Managing Change: As a Translator (Part 3)

This blog is the third in a three-part series exploring the various roles of a Change Manager, and follows the blogs on Managing Change: As a Coach and Managing Change: As a Friend.

Change Managers often find themselves caught between two sides; between the project and the business; between those driving the change, and those experiencing it. Successful change requires both groups to be aligned and working together. This is where change management plays an important role as a translator and mediator.

What are the best ways to play the role of translator in order to make change happen?

Watch your language

The project and the business will both come with their own ‘languages’. Does the business understand that “business requirements” are the businesses wants and needs from the solution, that a “change impact assessment” is the gap between the current and future ways of working, and that an “end user” is a person who uses the solution? Similarly, does the project understand the acronyms, technical terms and jargon of the teams they are impacting?

  • What does this look like? Translation. You need to learn both languages and work on bridging the gap between the groups. Ensure that your communications and training to your audiences (project, business or otherwise) have terms that everyone understands.

Think big picture

In the execution phase, sometimes we can get caught up in delivering our project plan rather than an outcome. Remember to step out of your day-to-day, think of the real outcome you are trying to achieve, and all the interdependencies and other activities that are likely happening in the organisation at the same time.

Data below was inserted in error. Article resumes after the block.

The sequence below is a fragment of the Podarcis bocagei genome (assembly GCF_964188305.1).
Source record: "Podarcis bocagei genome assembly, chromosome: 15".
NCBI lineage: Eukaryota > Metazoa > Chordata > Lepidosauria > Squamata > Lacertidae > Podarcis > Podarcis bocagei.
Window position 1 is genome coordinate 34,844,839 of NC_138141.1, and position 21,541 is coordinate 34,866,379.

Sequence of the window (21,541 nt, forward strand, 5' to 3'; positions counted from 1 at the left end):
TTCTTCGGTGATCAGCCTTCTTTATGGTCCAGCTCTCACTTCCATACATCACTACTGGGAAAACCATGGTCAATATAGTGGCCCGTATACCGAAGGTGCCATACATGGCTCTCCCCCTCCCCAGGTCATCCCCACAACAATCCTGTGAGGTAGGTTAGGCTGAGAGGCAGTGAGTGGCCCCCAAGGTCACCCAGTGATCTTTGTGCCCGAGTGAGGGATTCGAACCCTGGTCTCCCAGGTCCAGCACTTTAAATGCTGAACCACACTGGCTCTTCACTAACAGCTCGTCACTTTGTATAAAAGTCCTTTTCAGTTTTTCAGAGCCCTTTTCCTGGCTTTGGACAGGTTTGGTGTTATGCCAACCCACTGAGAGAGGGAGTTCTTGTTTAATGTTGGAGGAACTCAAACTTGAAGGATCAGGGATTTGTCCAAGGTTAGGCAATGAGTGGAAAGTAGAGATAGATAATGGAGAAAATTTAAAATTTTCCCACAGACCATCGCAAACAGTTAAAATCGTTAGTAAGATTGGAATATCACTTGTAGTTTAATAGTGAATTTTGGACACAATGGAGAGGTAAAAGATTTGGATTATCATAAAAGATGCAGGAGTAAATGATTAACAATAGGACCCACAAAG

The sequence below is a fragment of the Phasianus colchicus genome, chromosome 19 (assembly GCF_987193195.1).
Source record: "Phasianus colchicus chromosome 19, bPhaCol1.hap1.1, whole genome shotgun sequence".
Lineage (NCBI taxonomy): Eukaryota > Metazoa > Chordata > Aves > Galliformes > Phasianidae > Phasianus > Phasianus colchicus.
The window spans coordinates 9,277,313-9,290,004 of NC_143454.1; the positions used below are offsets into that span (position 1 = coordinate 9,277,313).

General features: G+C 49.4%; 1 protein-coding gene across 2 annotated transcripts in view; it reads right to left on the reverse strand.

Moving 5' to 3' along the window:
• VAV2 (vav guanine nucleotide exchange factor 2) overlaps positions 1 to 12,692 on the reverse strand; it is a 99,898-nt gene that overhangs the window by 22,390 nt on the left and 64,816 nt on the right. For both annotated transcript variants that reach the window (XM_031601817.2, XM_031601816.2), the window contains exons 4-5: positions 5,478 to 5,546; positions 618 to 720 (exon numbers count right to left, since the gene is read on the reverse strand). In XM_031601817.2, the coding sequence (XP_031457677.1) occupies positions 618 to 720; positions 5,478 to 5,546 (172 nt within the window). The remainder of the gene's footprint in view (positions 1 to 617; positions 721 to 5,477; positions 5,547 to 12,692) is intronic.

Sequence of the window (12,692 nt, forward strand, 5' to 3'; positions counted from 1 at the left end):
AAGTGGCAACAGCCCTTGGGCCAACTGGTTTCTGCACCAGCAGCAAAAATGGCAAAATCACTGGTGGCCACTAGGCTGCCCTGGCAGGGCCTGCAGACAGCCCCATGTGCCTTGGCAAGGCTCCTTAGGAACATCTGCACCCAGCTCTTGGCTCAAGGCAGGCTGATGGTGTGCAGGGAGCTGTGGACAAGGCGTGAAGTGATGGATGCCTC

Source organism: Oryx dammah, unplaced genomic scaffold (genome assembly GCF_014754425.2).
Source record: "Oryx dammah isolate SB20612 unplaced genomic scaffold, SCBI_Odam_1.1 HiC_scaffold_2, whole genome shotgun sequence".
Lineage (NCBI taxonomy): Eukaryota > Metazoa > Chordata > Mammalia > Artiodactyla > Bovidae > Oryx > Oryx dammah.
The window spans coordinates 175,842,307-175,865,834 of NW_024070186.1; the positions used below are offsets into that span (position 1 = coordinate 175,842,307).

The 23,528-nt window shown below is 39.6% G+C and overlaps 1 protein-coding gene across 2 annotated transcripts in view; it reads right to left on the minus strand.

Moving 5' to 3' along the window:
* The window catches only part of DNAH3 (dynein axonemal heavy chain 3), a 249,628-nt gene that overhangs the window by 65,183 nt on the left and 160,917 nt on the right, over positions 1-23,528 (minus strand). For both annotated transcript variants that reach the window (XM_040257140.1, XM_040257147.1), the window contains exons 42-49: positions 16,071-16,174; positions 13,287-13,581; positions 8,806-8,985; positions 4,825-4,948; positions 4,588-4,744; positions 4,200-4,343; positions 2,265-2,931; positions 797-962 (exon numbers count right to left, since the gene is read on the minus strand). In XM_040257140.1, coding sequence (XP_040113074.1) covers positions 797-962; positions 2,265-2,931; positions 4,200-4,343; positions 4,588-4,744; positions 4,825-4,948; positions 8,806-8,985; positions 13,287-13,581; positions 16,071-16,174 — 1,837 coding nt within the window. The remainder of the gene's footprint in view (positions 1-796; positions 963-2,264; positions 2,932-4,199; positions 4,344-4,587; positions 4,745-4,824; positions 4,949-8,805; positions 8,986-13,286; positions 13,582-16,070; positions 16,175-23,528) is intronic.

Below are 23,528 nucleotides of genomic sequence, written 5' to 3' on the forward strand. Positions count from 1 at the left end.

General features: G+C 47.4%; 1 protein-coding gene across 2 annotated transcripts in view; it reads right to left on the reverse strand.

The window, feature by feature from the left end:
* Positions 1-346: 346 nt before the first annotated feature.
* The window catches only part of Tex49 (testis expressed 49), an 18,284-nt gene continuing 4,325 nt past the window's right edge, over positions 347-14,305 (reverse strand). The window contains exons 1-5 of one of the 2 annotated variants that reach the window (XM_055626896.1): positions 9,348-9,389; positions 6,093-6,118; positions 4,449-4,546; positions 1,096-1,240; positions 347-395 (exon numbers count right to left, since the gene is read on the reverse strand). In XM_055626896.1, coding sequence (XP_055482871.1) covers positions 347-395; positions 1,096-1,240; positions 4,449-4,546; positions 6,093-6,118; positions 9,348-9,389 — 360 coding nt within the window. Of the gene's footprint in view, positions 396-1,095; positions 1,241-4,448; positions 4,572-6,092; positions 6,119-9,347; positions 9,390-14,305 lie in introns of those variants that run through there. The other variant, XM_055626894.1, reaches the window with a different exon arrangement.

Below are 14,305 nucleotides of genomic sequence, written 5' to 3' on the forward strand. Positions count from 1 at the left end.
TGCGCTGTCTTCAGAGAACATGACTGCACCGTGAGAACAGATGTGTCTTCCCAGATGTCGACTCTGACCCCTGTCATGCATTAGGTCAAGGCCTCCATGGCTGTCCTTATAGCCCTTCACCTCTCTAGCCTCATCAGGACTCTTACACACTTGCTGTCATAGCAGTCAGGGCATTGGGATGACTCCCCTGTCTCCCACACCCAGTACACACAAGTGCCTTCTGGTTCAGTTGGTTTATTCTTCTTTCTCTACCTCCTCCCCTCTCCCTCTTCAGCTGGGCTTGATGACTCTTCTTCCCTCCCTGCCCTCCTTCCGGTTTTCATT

• What does this look like? Anchor your messages and engagement in what the change will achieve for the business. Ensure this outcome is visible to the project team too: put it up on the wall in your workspace or look into a ‘strategic change canvas’. Link your benefits and key messages to the organisational strategy. Attend team meetings and town halls, read the newsletters and team social channels to discover what else is going on with those experiencing change. Work with other Change Managers to understand peak change periods and hot spots to help change fatigue.

Balance empathy and action

Change Managers often find themselves being the go-to for complaints or venting. Take this as an opportunity - build relationships and goodwill through empathy and help deliver the change that pushes towards the solution.

  • What does this look like? When working with your change network, ensure you don’t just go straight to solution mode or get defensive about the project. Take the time to listen and then recognise what your stakeholders are experiencing. Instead of taking on the problem yourself, or just suggesting one strategy, “nudge” your stakeholder in the right direction by asking deliberate questions.

Change Managers must balance many roles and qualities in order to deliver lasting, meaningful change. Effective change management requires not only a strong change management methodology, but also the right mindset and people skills to act as a Coach, Friend and Translator.

Click here and here to read the other blogs in this Change Manager series.